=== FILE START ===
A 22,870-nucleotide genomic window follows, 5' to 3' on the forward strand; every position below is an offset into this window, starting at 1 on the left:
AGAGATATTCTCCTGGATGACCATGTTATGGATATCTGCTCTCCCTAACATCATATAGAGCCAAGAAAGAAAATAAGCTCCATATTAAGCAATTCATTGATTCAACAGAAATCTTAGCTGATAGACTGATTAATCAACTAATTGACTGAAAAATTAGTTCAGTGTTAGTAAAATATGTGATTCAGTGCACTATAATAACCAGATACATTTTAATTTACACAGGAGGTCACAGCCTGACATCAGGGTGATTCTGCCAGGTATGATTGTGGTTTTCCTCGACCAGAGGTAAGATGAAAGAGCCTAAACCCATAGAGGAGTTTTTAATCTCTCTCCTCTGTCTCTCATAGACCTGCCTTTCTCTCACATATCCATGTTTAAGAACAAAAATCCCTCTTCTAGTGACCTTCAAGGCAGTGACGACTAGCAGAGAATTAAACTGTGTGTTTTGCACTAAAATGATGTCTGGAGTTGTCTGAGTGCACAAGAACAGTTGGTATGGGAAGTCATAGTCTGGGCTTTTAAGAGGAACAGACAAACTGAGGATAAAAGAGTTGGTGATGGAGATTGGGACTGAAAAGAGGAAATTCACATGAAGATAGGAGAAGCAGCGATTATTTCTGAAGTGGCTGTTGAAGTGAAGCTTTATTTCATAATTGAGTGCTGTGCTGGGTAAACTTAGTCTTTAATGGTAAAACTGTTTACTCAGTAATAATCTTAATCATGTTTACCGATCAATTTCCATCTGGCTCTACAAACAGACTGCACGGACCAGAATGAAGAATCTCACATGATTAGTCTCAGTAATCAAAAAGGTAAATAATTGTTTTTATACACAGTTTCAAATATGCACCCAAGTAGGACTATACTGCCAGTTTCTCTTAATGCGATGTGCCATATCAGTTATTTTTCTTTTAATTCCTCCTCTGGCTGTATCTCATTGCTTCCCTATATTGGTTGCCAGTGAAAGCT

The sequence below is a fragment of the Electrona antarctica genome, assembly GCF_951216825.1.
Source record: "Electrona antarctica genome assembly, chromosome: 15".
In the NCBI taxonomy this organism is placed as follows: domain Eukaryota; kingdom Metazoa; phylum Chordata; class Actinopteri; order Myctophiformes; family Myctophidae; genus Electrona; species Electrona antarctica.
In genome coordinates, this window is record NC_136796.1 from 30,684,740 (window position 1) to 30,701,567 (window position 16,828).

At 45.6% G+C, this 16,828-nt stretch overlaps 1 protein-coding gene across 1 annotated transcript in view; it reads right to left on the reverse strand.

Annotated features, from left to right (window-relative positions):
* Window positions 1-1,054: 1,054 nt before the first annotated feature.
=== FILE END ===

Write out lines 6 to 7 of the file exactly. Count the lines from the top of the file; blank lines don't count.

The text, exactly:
In genome coordinates, this window is record NC_136796.1 from 30,684,740 (window position 1) to 30,701,567 (window position 16,828).

At 45.6% G+C, this 16,828-nt stretch overlaps 1 protein-coding gene across 1 annotated transcript in view; it reads right to left on the reverse strand.